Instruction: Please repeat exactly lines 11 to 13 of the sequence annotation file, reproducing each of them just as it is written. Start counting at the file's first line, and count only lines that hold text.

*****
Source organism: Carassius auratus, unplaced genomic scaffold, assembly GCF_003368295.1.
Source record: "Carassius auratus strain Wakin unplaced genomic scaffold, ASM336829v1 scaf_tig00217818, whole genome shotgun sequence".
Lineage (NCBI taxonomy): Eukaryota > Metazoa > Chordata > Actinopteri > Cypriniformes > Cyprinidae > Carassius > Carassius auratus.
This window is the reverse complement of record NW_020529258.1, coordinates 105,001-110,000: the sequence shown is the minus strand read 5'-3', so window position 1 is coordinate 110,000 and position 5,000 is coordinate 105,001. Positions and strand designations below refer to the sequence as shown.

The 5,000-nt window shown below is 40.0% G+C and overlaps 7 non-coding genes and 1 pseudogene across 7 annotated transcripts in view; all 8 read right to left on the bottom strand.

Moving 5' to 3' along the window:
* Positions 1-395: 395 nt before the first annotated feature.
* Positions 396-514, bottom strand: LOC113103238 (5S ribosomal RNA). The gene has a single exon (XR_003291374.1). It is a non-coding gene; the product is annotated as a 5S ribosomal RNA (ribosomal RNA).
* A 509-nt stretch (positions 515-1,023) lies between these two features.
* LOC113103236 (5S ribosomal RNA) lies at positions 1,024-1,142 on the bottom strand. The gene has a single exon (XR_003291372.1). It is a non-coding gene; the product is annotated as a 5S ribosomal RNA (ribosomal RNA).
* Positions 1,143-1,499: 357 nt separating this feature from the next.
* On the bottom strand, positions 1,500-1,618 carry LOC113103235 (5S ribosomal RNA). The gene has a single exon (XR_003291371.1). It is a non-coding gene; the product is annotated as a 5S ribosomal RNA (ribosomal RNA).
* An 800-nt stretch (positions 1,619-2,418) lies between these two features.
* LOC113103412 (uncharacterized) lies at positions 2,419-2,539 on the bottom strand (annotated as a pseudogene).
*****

* Positions 1,143-1,499: 357 nt separating this feature from the next.
* On the bottom strand, positions 1,500-1,618 carry LOC113103235 (5S ribosomal RNA). The gene has a single exon (XR_003291371.1). It is a non-coding gene; the product is annotated as a 5S ribosomal RNA (ribosomal RNA).
* An 800-nt stretch (positions 1,619-2,418) lies between these two features.